Source: New Zealand Ministry of Health
This World Health Day, the Ministry of Health is joining the World Health Organization as it calls for action to eliminate health inequities.
For more than 50 years World Health Day (April 7) has been used to create awareness around priority areas of concern for the World Health Organization.
This year’s campaign is focused on building a fairer, healthier world for everyone. It acknowledges the world is still an unequal one and highlights the principle: “the enjoyment of the highest attainable standard of health is one of the fundamental rights of every human being without distinction of race, religion, political belief, economic or social condition”.
“In Aotearoa New Zealand, we also acknowledge that people have differences in health that are not only avoidable but unfair and unjust,” says Ministry of Health Deputy Director-General Mâori Health John Whaanga.
“We know there is a significant gap in health equity between Mâori and other New Zealanders: Mâori are more likely to die than non-Mâori at all ages and Mâori health status remains unequal with non-Mâori across almost all chronic and infectious diseases, as well as injuries.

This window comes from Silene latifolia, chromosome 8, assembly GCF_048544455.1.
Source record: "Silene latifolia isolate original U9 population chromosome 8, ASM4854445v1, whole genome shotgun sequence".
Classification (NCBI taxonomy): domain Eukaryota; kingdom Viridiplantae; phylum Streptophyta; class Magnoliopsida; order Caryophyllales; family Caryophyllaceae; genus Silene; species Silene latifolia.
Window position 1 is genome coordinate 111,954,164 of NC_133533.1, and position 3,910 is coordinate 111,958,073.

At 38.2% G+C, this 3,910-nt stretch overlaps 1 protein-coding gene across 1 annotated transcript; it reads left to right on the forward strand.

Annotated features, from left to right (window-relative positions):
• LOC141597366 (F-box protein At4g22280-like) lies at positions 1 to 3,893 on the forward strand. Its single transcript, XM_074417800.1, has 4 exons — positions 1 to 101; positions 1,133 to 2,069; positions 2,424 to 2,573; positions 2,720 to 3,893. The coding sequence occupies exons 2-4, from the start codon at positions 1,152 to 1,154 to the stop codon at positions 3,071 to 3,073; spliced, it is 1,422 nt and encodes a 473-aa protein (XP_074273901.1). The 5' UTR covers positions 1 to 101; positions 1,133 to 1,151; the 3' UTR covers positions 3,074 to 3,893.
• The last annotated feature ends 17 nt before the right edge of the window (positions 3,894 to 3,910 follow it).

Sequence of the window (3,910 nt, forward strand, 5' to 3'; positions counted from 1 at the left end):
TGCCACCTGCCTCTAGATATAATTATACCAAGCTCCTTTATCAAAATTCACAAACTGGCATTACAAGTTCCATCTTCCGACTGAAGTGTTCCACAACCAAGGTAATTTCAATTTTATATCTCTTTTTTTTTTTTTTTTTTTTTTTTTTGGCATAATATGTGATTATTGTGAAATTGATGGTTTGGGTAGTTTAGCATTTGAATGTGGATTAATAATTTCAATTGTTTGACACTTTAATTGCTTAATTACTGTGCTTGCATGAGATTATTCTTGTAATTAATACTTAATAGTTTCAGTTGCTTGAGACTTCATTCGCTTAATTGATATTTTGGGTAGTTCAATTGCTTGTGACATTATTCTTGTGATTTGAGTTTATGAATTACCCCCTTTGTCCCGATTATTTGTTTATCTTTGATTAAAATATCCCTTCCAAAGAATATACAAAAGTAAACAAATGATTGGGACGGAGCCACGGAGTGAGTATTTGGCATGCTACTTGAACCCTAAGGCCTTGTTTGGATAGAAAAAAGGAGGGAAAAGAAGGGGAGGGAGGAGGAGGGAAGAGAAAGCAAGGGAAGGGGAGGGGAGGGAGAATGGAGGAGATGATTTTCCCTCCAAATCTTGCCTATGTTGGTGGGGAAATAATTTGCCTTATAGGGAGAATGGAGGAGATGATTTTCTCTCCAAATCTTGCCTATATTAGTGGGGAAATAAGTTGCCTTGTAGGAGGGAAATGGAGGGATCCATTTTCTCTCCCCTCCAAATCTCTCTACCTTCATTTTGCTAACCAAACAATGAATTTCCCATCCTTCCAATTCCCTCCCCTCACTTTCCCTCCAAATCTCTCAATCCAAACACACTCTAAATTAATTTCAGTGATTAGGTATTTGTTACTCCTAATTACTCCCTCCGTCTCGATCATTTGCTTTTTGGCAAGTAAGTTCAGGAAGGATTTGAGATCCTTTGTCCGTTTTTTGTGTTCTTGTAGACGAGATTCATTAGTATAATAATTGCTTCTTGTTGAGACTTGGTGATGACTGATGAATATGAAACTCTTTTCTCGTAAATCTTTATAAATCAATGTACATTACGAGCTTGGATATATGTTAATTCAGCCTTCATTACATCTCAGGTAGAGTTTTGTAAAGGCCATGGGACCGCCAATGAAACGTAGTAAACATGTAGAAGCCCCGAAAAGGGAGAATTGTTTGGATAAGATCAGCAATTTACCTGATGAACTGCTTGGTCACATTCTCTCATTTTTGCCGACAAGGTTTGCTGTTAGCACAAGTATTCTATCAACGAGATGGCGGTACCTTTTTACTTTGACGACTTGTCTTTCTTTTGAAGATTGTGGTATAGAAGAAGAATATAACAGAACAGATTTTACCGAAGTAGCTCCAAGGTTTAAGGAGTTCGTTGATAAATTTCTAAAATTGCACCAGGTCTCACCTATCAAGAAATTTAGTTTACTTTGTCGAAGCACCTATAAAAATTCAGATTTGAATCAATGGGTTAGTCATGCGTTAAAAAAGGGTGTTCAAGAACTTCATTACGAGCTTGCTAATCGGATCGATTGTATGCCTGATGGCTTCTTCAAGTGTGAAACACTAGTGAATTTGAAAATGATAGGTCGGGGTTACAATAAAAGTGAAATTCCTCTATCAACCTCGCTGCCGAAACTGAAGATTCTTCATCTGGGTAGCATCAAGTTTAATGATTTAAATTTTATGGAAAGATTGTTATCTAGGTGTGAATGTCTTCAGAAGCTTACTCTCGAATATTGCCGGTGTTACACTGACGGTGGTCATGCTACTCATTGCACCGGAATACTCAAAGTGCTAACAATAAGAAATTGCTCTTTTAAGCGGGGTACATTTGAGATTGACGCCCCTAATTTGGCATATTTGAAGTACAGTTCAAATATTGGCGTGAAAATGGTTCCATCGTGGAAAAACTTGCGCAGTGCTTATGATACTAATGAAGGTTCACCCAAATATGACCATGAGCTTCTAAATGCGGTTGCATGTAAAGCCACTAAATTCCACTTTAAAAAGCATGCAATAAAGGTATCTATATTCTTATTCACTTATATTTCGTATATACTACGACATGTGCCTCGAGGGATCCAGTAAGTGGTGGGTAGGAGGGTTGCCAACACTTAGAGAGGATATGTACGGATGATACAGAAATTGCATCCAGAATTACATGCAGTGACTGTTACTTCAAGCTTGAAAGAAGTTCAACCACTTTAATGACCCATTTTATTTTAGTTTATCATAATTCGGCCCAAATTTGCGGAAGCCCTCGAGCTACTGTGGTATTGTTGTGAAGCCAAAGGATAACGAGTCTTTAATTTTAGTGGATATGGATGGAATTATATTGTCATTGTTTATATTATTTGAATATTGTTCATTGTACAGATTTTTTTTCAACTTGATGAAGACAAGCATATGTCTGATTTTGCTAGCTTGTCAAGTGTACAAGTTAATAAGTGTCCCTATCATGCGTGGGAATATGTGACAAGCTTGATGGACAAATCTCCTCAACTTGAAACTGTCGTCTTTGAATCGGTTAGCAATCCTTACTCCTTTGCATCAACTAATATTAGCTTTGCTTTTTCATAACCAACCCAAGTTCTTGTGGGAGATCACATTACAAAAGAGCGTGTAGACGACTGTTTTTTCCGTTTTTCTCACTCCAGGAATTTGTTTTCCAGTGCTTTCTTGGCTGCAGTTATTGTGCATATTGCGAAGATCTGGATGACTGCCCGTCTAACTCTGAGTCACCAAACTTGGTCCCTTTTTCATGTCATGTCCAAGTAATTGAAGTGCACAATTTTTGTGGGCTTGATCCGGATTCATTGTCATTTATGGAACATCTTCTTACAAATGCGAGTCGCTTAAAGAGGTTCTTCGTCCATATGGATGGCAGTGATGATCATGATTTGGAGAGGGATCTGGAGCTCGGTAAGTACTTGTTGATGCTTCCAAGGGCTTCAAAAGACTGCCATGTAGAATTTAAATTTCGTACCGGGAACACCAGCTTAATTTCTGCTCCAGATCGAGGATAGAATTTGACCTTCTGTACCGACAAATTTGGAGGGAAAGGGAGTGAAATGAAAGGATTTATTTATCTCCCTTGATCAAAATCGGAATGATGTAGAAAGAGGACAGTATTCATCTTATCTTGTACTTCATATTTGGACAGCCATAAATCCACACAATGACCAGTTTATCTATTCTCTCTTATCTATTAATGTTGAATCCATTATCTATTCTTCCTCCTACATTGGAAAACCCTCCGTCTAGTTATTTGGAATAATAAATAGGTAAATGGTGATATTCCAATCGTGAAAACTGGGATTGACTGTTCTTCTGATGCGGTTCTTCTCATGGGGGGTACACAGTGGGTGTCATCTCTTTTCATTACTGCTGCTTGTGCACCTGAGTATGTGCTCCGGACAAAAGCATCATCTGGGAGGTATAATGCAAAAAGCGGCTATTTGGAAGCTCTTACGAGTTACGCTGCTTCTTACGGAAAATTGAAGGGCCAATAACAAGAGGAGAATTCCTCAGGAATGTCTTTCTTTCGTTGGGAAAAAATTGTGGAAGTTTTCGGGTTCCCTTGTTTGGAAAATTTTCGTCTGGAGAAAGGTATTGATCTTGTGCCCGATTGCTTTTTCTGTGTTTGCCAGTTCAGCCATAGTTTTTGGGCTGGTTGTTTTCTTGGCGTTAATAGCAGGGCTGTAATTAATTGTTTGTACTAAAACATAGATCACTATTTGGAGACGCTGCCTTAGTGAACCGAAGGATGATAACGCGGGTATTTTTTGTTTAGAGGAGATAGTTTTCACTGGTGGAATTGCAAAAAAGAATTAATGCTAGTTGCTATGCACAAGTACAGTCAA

“This Ministry stands behind Te Tiriti o Waitangi and is dedicated to the achievement of equitable health outcomes for all Mâori.
“This Ministry is also committed to addressing racism and discrimination in the health and disability system. This is reflected as a key outcome in the Ministry of Health’s Whakamaua: Mâori Health Action Plan, Ola Manuia: The Pacific Health and Wellbeing Plan, the New Zealand Cancer Action Plan and in our COVID-19 response.
“While some gains have been made, more work needs to be done to achieve health equity for whânau Mâori living in New Zealand,” John Whaanga says.
“Health inequities are preventable and achieving equity within the New Zealand health system is a priority.
“We can all contribute to achieving equity by being open to look at new ways of doing things, and by challenging our own preconceptions about how things should work.
“We all have a part to play in creating a future health and disability system that is equitable for all and free from all forms of racism and discrimination – mehemea ka mahi ngâtahi tâtou, ka taea ngâ mea katoa. If we work together, anything is achievable,” John Whaanga says.